Timmy's Endocrinologist, Dr. Ali Calikoglu, has been a major part of Timmy's medical team since Timmy was in the NICU. Dr. Ali has taken on the role that many other Endocrinologists have refused. If not for Dr. Ali's professionalism, compassion, caring, understanding and willingness to work along with us, Timmy wouldn't be as healthy as he is today.
As I look back on Timmy's first couple of years at home, following his discharge from the hospital, I now realize just how much patience Dr. Ali has. Dr. Ali provided us with his personal Cell phone number and his pager number, so that if we had any problems controlling Timmy's blood glucose levels, we would have an avenue in which to contact him personally.
It is through thousands of middle of the night phone calls to Dr. Ali for advice and guidance, that as Timmy's parents and Home Health Nursing Staff, we have gained the knowledge through observation to learn Timmy's blood glucose patterns. During many of those middle of the night phone calls to Dr. Ali, after him giving us his professional opinion, we would question his orders and come to a treatment agreement together. It took ALOT of patience on Dr. Ali's part to get through these phone calls with us.
Over the past 7+ years. Dr. Ali has become more to our family than just Timmy's Endocrinologist or a team member. He has become a friend. Someone whom we feel comfortable turning to if we need advice, guidance, or just a listening ear with issues that are not medically related.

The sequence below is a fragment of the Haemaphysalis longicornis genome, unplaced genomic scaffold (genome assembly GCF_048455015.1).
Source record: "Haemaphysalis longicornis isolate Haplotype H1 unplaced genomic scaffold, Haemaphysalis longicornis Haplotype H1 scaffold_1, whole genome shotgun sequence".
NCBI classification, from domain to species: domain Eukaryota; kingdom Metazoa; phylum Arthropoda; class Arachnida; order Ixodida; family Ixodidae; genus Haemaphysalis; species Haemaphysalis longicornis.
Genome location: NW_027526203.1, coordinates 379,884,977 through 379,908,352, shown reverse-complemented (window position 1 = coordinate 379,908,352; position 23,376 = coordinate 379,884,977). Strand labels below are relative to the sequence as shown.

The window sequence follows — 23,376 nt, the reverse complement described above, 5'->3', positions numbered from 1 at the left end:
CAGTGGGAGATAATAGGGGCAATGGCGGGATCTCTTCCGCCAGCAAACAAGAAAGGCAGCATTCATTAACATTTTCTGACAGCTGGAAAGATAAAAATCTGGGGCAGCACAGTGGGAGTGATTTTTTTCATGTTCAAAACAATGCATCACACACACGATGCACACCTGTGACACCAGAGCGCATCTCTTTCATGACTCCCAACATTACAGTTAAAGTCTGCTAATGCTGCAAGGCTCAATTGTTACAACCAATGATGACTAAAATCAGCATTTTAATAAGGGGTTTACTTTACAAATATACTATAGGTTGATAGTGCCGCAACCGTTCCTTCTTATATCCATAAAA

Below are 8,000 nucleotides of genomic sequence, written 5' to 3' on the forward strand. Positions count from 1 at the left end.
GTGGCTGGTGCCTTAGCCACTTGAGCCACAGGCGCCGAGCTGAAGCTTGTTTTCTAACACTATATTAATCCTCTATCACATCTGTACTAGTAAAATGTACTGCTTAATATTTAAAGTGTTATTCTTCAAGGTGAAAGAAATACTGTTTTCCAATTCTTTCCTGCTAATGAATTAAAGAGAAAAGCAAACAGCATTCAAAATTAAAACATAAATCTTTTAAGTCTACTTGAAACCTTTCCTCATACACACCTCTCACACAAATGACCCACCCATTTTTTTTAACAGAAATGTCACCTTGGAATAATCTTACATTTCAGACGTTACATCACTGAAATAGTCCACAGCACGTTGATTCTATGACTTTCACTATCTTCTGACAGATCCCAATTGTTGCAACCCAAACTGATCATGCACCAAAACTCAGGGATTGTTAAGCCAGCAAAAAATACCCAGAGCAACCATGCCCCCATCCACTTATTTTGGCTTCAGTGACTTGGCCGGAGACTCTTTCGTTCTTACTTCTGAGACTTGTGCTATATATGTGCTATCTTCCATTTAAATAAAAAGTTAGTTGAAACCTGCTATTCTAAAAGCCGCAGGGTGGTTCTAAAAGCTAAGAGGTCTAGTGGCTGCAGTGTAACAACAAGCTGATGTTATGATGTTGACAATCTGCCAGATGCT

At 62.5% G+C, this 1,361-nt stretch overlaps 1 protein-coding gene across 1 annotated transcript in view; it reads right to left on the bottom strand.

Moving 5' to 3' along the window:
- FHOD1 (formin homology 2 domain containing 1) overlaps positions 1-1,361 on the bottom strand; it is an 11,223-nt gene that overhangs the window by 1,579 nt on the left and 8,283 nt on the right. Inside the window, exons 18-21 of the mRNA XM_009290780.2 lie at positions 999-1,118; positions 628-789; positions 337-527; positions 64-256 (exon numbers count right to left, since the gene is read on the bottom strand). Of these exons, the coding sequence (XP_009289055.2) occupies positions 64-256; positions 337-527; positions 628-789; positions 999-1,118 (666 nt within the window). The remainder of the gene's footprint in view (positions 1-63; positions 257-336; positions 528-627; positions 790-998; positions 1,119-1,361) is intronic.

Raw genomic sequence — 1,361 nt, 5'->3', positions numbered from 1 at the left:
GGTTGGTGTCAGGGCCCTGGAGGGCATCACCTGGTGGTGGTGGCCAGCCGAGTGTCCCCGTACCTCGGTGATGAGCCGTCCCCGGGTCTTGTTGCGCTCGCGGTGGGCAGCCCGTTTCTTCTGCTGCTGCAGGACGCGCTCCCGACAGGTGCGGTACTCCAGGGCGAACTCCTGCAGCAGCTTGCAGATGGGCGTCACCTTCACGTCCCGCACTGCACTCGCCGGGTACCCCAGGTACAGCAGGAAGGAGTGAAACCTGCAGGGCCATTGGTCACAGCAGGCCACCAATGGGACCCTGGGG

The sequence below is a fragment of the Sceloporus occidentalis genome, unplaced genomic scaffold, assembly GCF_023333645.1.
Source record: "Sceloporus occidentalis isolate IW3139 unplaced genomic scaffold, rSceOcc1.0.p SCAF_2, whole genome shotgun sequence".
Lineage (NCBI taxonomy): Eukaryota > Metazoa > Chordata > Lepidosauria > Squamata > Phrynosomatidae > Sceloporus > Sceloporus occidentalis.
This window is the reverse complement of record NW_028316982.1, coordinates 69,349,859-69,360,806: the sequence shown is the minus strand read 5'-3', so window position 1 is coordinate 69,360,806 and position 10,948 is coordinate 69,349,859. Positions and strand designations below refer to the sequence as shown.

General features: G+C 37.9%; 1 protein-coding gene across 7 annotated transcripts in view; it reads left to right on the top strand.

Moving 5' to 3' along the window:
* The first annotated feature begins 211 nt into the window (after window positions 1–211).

Timmy and Dr. Ali will be appearing in UNC's 2011 Calendar and UNC's 2011 Endocrinology Annual Report. Here is a rough draft of the article. Dr. Ali wants to make changes and add to this article.....
****One of a kind: 7-year-old Continues to Beat the Odds****
Before birth, doctors told Floyd Gaeth there was a 1 percent chance that his son Timothy would survive. He did survive, and seven years later, he still is beating the odds.
Timothy was born 10 weeks premature. His parents knew he would have Down syndrome, but the diagnosis was much more complex: Timothy was born with multiple abnormalities of the central nervous system, eyes and lungs. He was born without eyes; one of his lungs collapsed. Shortly after birth, Timothy exhibited extreme blood sugar fluctuations, and doctors added another, unexpected diagnosis: neonatal-onset insulin-dependent diabetes mellitus. Timothy’s condition has been identified as an extremely rare genetic mutation. He inherited two mutated copies of the PAX6 gene, one mutated copy from his mother and one mutated copy from his father. He is the only living person in the world with this genetic abnormality. This makes his care especially difficult.
“Most doctors are too afraid to provide care for Timothy because there's no textbook for how Tim might react to particular treatments,” said Floyd Gaeth, Timothy’s father.
Throughout the first few months of Timothy’s life, his parents and caregivers had to monitor his blood sugar at all hours because of the severity of Timothy’s diabetes. They gave him insulin to control his blood sugar, but the slightest difference between batches of insulin was life threatening to Timothy.